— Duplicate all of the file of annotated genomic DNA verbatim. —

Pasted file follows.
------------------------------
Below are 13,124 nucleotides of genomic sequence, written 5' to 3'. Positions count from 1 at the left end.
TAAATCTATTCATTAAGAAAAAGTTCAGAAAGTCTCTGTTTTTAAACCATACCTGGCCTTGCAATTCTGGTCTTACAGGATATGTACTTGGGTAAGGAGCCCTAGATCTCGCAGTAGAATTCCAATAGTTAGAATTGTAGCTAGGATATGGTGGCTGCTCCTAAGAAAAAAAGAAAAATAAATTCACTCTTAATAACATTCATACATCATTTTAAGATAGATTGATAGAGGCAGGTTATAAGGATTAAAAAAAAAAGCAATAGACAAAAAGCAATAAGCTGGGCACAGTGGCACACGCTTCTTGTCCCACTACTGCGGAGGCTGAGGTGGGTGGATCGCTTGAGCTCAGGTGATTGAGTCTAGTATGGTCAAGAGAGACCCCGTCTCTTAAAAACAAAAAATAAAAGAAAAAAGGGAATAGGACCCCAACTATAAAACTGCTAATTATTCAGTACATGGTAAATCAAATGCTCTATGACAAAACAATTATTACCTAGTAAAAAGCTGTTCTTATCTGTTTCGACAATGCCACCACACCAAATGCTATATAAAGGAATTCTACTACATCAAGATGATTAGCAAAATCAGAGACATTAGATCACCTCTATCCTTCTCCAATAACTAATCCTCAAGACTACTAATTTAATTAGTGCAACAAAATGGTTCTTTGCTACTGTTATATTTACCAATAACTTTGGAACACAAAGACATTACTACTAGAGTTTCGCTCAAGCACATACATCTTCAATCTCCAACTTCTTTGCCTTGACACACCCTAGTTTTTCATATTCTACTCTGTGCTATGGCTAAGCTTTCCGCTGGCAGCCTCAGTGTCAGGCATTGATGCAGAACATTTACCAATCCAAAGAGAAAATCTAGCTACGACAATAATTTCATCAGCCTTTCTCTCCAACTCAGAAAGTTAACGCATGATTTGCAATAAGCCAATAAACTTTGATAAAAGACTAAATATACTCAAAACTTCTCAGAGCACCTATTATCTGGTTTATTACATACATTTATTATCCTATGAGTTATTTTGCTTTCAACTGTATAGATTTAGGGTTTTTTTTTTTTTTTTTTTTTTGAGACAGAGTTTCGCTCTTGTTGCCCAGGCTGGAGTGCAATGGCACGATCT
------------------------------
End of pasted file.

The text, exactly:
Below are 13,124 nucleotides of genomic sequence, written 5' to 3'. Positions count from 1 at the left end.
TAAATCTATTCATTAAGAAAAAGTTCAGAAAGTCTCTGTTTTTAAACCATACCTGGCCTTGCAATTCTGGTCTTACAGGATATGTACTTGGGTAAGGAGCCCTAGATCTCGCAGTAGAATTCCAATAGTTAGAATTGTAGCTAGGATATGGTGGCTGCTCCTAAGAAAAAAAGAAAAATAAATTCACTCTTAATAACATTCATACATCATTTTAAGATAGATTGATAGAGGCAGGTTATAAGGATTAAAAAAAAAAGCAATAGACAAAAAGCAATAAGCTGGGCACAGTGGCACACGCTTCTTGTCCCACTACTGCGGAGGCTGAGGTGGGTGGATCGCTTGAGCTCAGGTGATTGAGTCTAGTATGGTCAAGAGAGACCCCGTCTCTTAAAAACAAAAAATAAAAGAAAAAAGGGAATAGGACCCCAACTATAAAACTGCTAATTATTCAGTACATGGTAAATCAAATGCTCTATGACAAAACAATTATTACCTAGTAAAAAGCTGTTCTTATCTGTTTCGACAATGCCACCACACCAAATGCTATATAAAGGAATTCTACTACATCAAGATGATTAGCAAAATCAGAGACATTAGATCACCTCTATCCTTCTCCAATAACTAATCCTCAAGACTACTAATTTAATTAGTGCAACAAAATGGTTCTTTGCTACTGTTATATTTACCAATAACTTTGGAACACAAAGACATTACTACTAGAGTTTCGCTCAAGCACATACATCTTCAATCTCCAACTTCTTTGCCTTGACACACCCTAGTTTTTCATATTCTACTCTGTGCTATGGCTAAGCTTTCCGCTGGCAGCCTCAGTGTCAGGCATTGATGCAGAACATTTACCAATCCAAAGAGAAAATCTAGCTACGACAATAATTTCATCAGCCTTTCTCTCCAACTCAGAAAGTTAACGCATGATTTGCAATAAGCCAATAAACTTTGATAAAAGACTAAATATACTCAAAACTTCTCAGAGCACCTATTATCTGGTTTATTACATACATTTATTATCCTATGAGTTATTTTGCTTTCAACTGTATAGATTTAGGGTTTTTTTTTTTTTTTTTTTTTTGAGACAGAGTTTCGCTCTTGTTGCCCAGGCTGGAGTGCAATGGCACGATCT